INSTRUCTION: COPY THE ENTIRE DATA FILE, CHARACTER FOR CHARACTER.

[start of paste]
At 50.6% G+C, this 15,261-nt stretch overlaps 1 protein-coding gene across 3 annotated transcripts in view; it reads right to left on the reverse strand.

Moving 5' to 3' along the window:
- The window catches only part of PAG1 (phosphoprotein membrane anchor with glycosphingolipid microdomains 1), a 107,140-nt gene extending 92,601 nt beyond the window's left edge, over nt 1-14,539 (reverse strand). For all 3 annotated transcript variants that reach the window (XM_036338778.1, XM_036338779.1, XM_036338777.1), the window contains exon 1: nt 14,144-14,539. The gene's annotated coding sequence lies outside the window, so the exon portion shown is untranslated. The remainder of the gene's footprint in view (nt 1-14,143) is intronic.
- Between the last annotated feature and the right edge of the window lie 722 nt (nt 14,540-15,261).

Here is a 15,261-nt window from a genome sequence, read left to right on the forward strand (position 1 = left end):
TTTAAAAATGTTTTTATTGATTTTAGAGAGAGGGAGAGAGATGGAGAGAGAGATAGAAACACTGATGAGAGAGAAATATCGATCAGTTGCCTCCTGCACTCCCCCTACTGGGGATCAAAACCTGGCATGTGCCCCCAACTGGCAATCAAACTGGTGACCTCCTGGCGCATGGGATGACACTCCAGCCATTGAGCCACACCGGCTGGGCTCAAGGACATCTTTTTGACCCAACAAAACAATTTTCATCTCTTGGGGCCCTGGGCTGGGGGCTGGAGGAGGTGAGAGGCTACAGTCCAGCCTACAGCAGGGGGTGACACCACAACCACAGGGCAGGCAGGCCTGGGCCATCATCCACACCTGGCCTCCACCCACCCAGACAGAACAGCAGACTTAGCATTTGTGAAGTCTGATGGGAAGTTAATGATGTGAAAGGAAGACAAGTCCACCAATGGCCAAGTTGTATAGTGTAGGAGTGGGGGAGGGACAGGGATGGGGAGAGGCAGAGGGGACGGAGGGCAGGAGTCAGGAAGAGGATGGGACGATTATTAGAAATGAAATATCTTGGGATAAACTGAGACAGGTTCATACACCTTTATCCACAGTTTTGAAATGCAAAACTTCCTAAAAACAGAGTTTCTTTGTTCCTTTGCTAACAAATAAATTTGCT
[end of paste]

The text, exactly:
At 50.6% G+C, this 15,261-nt stretch overlaps 1 protein-coding gene across 3 annotated transcripts in view; it reads right to left on the reverse strand.

Moving 5' to 3' along the window:
- The window catches only part of PAG1 (phosphoprotein membrane anchor with glycosphingolipid microdomains 1), a 107,140-nt gene extending 92,601 nt beyond the window's left edge, over nt 1-14,539 (reverse strand). For all 3 annotated transcript variants that reach the window (XM_036338778.1, XM_036338779.1, XM_036338777.1), the window contains exon 1: nt 14,144-14,539. The gene's annotated coding sequence lies outside the window, so the exon portion shown is untranslated. The remainder of the gene's footprint in view (nt 1-14,143) is intronic.
- Between the last annotated feature and the right edge of the window lie 722 nt (nt 14,540-15,261).

Here is a 15,261-nt window from a genome sequence, read left to right on the forward strand (position 1 = left end):
TTTAAAAATGTTTTTATTGATTTTAGAGAGAGGGAGAGAGATGGAGAGAGAGATAGAAACACTGATGAGAGAGAAATATCGATCAGTTGCCTCCTGCACTCCCCCTACTGGGGATCAAAACCTGGCATGTGCCCCCAACTGGCAATCAAACTGGTGACCTCCTGGCGCATGGGATGACACTCCAGCCATTGAGCCACACCGGCTGGGCTCAAGGACATCTTTTTGACCCAACAAAACAATTTTCATCTCTTGGGGCCCTGGGCTGGGGGCTGGAGGAGGTGAGAGGCTACAGTCCAGCCTACAGCAGGGGGTGACACCACAACCACAGGGCAGGCAGGCCTGGGCCATCATCCACACCTGGCCTCCACCCACCCAGACAGAACAGCAGACTTAGCATTTGTGAAGTCTGATGGGAAGTTAATGATGTGAAAGGAAGACAAGTCCACCAATGGCCAAGTTGTATAGTGTAGGAGTGGGGGAGGGACAGGGATGGGGAGAGGCAGAGGGGACGGAGGGCAGGAGTCAGGAAGAGGATGGGACGATTATTAGAAATGAAATATCTTGGGATAAACTGAGACAGGTTCATACACCTTTATCCACAGTTTTGAAATGCAAAACTTCCTAAAAACAGAGTTTCTTTGTTCCTTTGCTAACAAATAAATTTGCT